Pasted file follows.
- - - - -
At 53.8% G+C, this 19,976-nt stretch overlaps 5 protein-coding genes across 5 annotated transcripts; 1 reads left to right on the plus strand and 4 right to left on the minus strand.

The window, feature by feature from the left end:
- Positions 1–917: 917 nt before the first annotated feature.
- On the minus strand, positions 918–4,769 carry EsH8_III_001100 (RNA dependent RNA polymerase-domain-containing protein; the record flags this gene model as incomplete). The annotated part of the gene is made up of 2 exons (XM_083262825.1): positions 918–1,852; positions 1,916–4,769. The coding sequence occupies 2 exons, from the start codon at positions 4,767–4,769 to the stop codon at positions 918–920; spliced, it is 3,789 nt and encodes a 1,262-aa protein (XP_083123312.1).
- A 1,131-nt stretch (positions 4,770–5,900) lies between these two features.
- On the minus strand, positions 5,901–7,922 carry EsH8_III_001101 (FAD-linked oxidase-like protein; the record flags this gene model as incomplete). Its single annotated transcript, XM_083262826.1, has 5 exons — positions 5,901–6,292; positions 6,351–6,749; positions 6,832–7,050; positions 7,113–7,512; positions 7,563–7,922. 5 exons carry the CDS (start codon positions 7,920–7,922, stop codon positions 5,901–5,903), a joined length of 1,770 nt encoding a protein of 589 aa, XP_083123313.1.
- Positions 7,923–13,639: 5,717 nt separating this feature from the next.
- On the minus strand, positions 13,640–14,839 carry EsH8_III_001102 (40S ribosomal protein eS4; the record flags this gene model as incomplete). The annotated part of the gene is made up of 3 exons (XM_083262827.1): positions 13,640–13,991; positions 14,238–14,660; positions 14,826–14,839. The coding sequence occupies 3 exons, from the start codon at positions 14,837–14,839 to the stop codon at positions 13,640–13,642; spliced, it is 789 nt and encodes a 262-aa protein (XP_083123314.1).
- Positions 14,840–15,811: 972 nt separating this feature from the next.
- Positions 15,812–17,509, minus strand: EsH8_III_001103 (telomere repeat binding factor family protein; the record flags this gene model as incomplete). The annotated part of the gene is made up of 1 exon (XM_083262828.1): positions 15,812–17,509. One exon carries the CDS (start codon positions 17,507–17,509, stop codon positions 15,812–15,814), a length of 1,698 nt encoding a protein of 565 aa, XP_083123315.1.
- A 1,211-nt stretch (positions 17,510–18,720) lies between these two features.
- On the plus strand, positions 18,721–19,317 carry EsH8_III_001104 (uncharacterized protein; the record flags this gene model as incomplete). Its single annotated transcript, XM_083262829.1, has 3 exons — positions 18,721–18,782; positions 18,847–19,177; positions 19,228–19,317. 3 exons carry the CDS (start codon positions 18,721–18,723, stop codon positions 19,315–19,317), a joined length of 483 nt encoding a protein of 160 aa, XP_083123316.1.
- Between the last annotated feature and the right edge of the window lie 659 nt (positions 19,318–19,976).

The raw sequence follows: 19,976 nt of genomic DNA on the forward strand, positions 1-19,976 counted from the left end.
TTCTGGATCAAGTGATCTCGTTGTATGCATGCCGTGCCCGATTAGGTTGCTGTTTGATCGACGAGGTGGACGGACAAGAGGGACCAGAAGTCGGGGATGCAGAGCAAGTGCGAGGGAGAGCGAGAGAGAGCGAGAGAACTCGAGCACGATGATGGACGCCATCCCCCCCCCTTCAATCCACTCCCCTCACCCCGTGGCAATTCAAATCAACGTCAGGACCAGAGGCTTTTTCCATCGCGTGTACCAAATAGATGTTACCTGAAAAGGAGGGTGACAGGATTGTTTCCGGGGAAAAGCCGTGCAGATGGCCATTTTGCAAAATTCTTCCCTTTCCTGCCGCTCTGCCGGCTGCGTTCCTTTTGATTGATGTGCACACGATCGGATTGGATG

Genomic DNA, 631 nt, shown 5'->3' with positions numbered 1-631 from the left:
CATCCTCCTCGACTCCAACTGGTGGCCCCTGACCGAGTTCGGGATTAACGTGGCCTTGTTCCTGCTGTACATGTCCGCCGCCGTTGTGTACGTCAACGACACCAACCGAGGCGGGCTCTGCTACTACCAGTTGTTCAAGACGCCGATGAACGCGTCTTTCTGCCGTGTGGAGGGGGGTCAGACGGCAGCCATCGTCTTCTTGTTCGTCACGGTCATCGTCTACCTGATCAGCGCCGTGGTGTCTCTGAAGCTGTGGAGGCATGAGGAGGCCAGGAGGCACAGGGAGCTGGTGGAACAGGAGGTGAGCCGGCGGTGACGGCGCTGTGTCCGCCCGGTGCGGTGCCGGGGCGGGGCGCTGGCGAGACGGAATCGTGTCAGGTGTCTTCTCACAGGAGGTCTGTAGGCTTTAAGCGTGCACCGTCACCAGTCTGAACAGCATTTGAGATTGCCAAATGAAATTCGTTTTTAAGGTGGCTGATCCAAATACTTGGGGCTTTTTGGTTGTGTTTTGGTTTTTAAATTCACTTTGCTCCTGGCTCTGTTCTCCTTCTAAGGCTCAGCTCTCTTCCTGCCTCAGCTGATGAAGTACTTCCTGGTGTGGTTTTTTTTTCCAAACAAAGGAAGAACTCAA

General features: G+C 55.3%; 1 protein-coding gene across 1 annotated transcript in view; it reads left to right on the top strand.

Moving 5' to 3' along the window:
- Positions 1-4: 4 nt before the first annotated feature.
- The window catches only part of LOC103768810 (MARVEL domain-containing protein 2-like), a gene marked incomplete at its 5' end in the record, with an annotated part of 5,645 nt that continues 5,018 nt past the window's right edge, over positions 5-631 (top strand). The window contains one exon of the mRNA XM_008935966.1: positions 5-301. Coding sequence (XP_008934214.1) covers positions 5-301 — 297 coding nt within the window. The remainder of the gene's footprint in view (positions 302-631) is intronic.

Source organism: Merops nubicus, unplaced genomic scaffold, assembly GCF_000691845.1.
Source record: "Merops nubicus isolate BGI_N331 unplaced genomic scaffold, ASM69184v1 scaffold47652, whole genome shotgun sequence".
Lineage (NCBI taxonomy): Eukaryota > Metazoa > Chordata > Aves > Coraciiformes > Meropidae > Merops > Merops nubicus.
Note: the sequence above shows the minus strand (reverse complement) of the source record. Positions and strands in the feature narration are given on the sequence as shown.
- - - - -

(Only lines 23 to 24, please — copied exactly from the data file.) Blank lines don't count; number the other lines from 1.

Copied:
Source record: "Merops nubicus isolate BGI_N331 unplaced genomic scaffold, ASM69184v1 scaffold47652, whole genome shotgun sequence".
Lineage (NCBI taxonomy): Eukaryota > Metazoa > Chordata > Aves > Coraciiformes > Meropidae > Merops > Merops nubicus.